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Crime News

Slain Woman's Remains Identified 17 Years After Her Legs Were Found In San Diego Dumpster

Laurie Potter’s severed legs were found in a dumpster on Oct. 5, 2003.

By Dorian Geiger
Laurie Potter Pd

A California woman whose remains were found in a dumpster nearly two decades ago was allegedly murdered by her husband, officials announced last week.

Laurie Diane Potter, was positively identified as the woman whose legs were found crammed in a dumpster in Rancho San Diego in 2003, authorities said. Her husband, Jack Potter, was arrested on May 12 in Rancho Cucamonga in connection with her murder, according to the San Diego County Sheriff’s Office.

On Oct. 5, 2003, Potter’s body parts were recovered from a dumpster. No other human remains were found at the scene. An autopsy indicated the remains belonged to an adult female. Her cause of death was unknown. 

In June 2020, homicide cold case investigators began using investigative genetic genealogical techniques to solve the case. Late last year, authorities identified Laurie Potter’s adult son. Shortly after, detectives began an “intense” investigation into Potter’s life at the time of her death.

“Once we identified Laurie Potter, we went back through her life and tried to identify who she was, where she was living, who were her friends or family during that time frame,” Sheriff’s Lt. Thomas Seaver told reporters on Friday.

Investigators said there was substantial and conclusive evidence that Jack Potter killed his spouse but declined to go into specifics. 

“This is an ongoing criminal investigation so we can’t go into details, but we determined that there was substantial cause to believe Jack Potter murdered Laurie,” Seaver said.

In 2003, the married couple was living in Temecula, California. Laurie Potter was 54 at the time. She was never reported missing. Friends and family of the slain woman hadn’t heard from her in years but were alarmed to learn she’d been killed, authorities said.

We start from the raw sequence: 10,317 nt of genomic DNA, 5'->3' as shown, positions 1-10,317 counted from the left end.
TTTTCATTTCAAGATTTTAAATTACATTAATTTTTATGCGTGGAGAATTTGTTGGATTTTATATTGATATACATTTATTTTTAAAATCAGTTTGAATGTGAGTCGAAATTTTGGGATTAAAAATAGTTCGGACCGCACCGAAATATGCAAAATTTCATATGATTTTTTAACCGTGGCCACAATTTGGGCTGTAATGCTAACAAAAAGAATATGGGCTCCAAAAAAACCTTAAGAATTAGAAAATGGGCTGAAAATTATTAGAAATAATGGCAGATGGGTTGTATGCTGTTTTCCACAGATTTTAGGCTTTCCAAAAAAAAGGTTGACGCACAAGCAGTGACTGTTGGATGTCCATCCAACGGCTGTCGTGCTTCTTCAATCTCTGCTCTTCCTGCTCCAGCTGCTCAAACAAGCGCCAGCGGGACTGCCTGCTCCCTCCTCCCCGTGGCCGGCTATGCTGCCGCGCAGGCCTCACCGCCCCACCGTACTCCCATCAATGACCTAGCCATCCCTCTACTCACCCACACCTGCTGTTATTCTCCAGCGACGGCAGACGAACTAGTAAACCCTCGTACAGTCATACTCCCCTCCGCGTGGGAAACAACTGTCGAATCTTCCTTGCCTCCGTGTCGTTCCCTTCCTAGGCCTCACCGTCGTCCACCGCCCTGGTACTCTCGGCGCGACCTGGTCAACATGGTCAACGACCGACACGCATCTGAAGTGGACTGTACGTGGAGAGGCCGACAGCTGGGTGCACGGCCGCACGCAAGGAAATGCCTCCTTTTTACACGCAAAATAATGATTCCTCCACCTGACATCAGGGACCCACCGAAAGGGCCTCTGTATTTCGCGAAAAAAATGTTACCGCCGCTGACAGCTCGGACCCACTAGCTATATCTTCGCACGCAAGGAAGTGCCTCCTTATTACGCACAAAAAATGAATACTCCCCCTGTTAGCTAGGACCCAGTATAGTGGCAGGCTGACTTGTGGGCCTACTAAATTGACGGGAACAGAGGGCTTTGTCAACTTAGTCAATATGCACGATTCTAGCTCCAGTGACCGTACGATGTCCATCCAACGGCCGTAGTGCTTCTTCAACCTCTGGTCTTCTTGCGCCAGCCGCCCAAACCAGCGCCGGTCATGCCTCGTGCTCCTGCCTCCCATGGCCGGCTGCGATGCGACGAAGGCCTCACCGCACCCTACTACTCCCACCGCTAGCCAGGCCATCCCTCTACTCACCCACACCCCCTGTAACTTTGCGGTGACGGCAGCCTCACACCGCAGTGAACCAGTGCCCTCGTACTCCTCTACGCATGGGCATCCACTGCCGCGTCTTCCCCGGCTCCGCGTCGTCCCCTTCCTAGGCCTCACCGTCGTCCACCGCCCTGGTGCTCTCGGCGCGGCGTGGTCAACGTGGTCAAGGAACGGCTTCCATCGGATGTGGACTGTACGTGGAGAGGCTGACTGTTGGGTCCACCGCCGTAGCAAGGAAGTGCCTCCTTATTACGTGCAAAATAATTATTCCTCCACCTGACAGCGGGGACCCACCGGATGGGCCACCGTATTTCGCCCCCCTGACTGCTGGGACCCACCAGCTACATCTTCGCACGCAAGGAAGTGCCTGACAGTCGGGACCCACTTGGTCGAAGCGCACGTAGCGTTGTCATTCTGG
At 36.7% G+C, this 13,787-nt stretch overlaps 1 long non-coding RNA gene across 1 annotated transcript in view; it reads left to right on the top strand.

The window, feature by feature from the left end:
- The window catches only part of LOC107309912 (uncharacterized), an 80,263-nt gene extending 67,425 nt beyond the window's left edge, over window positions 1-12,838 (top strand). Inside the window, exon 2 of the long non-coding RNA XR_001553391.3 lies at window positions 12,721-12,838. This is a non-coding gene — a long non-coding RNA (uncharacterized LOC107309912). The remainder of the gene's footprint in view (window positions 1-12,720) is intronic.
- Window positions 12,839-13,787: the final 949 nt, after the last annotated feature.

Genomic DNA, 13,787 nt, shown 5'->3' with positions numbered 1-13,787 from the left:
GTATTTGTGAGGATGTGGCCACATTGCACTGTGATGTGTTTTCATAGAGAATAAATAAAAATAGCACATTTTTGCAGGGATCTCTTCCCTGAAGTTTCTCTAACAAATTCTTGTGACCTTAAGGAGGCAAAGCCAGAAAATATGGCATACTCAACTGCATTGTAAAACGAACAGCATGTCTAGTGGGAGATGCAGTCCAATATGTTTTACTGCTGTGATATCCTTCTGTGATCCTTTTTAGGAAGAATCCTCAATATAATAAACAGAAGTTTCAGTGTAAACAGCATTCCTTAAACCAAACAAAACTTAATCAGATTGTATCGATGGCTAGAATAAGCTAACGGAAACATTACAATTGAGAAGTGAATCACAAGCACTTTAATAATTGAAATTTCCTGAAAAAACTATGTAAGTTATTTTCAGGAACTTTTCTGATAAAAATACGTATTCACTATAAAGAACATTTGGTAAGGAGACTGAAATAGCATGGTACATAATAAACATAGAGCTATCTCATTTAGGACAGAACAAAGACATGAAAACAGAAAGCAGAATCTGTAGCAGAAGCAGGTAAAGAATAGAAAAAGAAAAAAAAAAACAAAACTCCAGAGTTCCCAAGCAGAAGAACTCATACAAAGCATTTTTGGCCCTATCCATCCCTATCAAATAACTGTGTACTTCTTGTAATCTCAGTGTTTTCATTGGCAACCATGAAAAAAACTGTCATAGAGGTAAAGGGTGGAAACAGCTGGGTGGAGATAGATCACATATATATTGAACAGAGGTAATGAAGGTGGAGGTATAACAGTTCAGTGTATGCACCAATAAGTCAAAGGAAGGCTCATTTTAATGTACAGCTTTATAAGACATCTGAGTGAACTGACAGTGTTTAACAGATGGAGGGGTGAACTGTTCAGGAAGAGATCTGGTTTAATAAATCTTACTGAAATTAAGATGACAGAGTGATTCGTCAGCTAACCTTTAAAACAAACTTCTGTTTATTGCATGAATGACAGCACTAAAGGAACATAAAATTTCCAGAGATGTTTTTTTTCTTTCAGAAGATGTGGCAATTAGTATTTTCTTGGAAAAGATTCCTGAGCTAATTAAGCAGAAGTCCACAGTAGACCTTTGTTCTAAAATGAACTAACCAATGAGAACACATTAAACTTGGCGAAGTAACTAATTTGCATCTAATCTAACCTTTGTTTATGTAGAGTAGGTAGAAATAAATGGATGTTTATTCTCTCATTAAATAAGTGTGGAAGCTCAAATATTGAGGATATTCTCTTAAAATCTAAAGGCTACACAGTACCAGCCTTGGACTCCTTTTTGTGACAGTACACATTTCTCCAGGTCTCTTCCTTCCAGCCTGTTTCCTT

“The victim’s family — and I’ve spoken to them — are very happy that I, number one, identified Laurie,” Troy DuGall, one of the case’s lead investigators, said. “Because they thought she was just living somewhere. Nobody knew. And they’re extremely happy, once they get over the grief of Laurie being deceased, that we identified and arrested the suspect. So it’s bittersweet.”

Lt Thomas Seaver Pd

Investigators praised detectives' use of DNA technology and genetic genealogy to identify Laurie Potter. 

“Laurie was never reported as a missing person,” Seaver added. “This case would have unlikely to have ever been solved without the use of investigative genetic genealogy.”

County authorities noted it was the first time they’d used the technology to identify a murder victim.

“In this case, the goal was to find relatives whose own DNA profile matched those of an unidentified victim of homicide,” the San Diego County Sheriff’s Department added in a department news release. Once the victim’s profile was developed, it was uploaded into commercial genealogy sites that allow law enforcement agencies to participate.” 

Detectives are now hoping additional witnesses may come forward. 

"The Cold Case Team would like to talk to anybody that knew Jack or Laurie Potter from the mid-80s until present,” Seaver said.

Authorities declined to release additional information. A spokesperson for the San Diego County Sheriff’s Department didn’t immediately respond to Oxygen.com’s questions surrounding the case on Monday.

Jack Potter was booked into a San Diego County jail. He’s being held without bail and is scheduled to be arraigned on May 20, according to online jail records. It’s unclear if he’s retained legal representation. 

Anyone with information related to the cold case is asked to contact the San Diego County Sheriff’s Homicide line at 858-285- 6330.